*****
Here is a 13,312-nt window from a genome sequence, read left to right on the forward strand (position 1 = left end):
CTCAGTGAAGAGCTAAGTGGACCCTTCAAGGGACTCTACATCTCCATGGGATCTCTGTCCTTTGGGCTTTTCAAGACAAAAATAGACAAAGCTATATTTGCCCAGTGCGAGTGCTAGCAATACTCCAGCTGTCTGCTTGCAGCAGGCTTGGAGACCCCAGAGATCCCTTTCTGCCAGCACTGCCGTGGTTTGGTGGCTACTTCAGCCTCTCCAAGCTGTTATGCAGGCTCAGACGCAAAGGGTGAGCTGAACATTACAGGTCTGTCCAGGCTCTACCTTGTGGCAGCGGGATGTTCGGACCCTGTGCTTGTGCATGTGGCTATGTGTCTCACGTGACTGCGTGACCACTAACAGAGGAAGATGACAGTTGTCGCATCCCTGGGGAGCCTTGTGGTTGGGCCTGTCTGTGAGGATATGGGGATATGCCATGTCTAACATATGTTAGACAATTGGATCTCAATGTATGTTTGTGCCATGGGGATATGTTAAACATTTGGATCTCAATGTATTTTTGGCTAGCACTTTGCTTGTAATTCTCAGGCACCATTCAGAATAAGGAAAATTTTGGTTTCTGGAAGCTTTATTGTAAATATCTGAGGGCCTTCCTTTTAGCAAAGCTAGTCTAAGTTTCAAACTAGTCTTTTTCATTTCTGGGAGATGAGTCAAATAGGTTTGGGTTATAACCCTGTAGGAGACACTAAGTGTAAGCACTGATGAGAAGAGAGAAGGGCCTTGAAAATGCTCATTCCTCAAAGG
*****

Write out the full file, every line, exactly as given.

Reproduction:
Here is a 13,312-nt window from a genome sequence, read left to right on the forward strand (position 1 = left end):
CTCAGTGAAGAGCTAAGTGGACCCTTCAAGGGACTCTACATCTCCATGGGATCTCTGTCCTTTGGGCTTTTCAAGACAAAAATAGACAAAGCTATATTTGCCCAGTGCGAGTGCTAGCAATACTCCAGCTGTCTGCTTGCAGCAGGCTTGGAGACCCCAGAGATCCCTTTCTGCCAGCACTGCCGTGGTTTGGTGGCTACTTCAGCCTCTCCAAGCTGTTATGCAGGCTCAGACGCAAAGGGTGAGCTGAACATTACAGGTCTGTCCAGGCTCTACCTTGTGGCAGCGGGATGTTCGGACCCTGTGCTTGTGCATGTGGCTATGTGTCTCACGTGACTGCGTGACCACTAACAGAGGAAGATGACAGTTGTCGCATCCCTGGGGAGCCTTGTGGTTGGGCCTGTCTGTGAGGATATGGGGATATGCCATGTCTAACATATGTTAGACAATTGGATCTCAATGTATGTTTGTGCCATGGGGATATGTTAAACATTTGGATCTCAATGTATTTTTGGCTAGCACTTTGCTTGTAATTCTCAGGCACCATTCAGAATAAGGAAAATTTTGGTTTCTGGAAGCTTTATTGTAAATATCTGAGGGCCTTCCTTTTAGCAAAGCTAGTCTAAGTTTCAAACTAGTCTTTTTCATTTCTGGGAGATGAGTCAAATAGGTTTGGGTTATAACCCTGTAGGAGACACTAAGTGTAAGCACTGATGAGAAGAGAGAAGGGCCTTGAAAATGCTCATTCCTCAAAGG